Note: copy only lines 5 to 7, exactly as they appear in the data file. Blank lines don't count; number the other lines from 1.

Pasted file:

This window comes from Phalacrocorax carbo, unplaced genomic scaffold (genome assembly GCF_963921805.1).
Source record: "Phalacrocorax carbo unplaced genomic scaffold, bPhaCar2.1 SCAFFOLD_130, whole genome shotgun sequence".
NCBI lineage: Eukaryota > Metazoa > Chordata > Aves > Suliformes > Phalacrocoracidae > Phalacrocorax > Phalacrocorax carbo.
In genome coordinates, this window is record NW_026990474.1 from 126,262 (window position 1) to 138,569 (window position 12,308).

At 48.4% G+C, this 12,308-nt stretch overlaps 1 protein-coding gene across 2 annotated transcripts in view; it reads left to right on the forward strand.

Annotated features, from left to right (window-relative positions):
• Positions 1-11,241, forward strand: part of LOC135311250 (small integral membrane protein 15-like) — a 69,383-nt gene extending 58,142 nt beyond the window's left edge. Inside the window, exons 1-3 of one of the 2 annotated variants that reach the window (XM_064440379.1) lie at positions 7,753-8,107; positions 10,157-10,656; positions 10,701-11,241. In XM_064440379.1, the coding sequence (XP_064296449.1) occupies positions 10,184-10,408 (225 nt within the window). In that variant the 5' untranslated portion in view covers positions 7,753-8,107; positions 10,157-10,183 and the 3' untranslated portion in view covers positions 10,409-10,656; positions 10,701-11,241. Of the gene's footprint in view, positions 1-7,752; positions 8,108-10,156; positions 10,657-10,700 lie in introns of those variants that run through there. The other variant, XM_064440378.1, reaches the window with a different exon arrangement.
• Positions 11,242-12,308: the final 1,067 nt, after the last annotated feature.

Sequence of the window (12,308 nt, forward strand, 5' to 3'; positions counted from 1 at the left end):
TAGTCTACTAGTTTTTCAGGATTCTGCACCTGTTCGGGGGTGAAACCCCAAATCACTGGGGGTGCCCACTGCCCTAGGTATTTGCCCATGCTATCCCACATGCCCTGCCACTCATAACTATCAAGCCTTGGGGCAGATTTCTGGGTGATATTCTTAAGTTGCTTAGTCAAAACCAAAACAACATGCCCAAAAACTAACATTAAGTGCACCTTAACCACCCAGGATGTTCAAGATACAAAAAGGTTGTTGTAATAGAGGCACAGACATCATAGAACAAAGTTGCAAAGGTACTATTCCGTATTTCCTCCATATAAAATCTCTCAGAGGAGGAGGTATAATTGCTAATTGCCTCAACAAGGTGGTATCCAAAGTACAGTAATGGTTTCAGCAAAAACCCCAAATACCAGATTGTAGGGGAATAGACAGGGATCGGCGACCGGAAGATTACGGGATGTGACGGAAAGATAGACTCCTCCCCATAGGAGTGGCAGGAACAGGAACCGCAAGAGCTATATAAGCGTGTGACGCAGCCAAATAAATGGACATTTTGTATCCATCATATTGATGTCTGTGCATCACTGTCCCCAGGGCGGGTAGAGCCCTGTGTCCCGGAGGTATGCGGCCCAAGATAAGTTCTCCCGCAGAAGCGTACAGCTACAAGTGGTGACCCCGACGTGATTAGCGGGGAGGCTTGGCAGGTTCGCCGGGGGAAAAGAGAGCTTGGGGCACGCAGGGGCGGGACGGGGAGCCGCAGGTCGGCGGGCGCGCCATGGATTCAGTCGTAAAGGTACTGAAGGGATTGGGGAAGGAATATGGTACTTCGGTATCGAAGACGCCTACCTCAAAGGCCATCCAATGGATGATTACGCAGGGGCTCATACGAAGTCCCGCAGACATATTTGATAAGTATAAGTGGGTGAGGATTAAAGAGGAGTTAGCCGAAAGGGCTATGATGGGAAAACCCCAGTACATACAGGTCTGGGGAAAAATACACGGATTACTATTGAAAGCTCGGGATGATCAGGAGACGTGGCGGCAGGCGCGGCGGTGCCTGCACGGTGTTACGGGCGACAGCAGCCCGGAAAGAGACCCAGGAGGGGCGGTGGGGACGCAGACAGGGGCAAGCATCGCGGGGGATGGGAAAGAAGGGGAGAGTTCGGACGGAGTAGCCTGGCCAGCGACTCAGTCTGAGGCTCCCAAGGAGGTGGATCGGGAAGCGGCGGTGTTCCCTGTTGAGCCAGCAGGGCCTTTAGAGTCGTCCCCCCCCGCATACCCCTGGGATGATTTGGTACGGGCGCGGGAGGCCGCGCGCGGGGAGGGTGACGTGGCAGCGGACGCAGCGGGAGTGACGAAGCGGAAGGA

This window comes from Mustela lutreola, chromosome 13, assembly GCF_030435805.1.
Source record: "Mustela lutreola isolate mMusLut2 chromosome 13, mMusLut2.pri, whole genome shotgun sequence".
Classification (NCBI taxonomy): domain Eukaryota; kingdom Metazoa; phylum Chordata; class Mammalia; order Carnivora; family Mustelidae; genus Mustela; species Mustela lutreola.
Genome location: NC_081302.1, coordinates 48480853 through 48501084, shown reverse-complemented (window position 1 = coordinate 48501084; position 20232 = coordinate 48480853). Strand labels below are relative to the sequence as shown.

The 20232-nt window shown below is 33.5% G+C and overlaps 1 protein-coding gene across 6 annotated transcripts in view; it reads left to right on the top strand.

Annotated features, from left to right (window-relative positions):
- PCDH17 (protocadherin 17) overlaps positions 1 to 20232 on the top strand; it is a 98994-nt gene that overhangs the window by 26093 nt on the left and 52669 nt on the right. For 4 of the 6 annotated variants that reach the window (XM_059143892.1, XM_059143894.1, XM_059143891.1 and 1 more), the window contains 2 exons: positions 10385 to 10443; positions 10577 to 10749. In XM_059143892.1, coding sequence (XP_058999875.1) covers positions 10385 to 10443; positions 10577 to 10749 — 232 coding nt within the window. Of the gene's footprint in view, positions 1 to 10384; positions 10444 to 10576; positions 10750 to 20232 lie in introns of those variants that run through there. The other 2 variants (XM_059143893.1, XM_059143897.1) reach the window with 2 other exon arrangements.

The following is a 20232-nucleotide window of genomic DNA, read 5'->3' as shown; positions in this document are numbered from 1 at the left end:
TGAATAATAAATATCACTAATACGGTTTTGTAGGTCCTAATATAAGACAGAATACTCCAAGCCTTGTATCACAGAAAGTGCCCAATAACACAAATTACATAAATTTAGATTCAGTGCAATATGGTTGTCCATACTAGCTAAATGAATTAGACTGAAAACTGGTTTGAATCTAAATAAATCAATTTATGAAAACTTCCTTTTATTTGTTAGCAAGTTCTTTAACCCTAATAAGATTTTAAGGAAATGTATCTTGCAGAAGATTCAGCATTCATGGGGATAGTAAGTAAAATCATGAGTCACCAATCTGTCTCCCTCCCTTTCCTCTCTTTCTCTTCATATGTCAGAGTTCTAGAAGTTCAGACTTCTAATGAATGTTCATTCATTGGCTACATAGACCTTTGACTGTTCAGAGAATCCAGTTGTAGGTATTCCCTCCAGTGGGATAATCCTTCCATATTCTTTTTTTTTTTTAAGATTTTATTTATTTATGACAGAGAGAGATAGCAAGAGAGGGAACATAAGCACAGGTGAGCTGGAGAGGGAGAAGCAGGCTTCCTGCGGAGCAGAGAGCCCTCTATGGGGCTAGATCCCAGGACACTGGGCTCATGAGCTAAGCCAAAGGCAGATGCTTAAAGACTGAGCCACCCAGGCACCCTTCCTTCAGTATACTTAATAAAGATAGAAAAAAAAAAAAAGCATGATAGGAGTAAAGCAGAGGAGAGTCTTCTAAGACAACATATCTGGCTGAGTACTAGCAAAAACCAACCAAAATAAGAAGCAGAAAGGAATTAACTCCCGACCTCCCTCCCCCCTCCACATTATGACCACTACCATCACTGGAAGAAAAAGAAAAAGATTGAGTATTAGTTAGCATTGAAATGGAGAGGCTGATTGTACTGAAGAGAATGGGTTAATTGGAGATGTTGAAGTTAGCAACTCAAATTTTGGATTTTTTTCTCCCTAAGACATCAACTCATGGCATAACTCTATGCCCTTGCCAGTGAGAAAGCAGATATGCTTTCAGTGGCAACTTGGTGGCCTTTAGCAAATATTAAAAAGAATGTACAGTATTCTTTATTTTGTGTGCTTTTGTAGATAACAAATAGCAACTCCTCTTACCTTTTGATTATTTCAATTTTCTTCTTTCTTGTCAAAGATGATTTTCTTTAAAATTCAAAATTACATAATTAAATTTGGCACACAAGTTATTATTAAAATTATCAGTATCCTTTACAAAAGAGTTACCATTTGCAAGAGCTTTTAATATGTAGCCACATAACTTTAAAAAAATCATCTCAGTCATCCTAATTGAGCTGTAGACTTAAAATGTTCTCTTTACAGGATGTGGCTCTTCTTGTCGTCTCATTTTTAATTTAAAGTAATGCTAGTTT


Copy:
At 48.4% G+C, this 12,308-nt stretch overlaps 1 protein-coding gene across 2 annotated transcripts in view; it reads left to right on the forward strand.

Annotated features, from left to right (window-relative positions):
• Positions 1-11,241, forward strand: part of LOC135311250 (small integral membrane protein 15-like) — a 69,383-nt gene extending 58,142 nt beyond the window's left edge. Inside the window, exons 1-3 of one of the 2 annotated variants that reach the window (XM_064440379.1) lie at positions 7,753-8,107; positions 10,157-10,656; positions 10,701-11,241. In XM_064440379.1, the coding sequence (XP_064296449.1) occupies positions 10,184-10,408 (225 nt within the window). In that variant the 5' untranslated portion in view covers positions 7,753-8,107; positions 10,157-10,183 and the 3' untranslated portion in view covers positions 10,409-10,656; positions 10,701-11,241. Of the gene's footprint in view, positions 1-7,752; positions 8,108-10,156; positions 10,657-10,700 lie in introns of those variants that run through there. The other variant, XM_064440378.1, reaches the window with a different exon arrangement.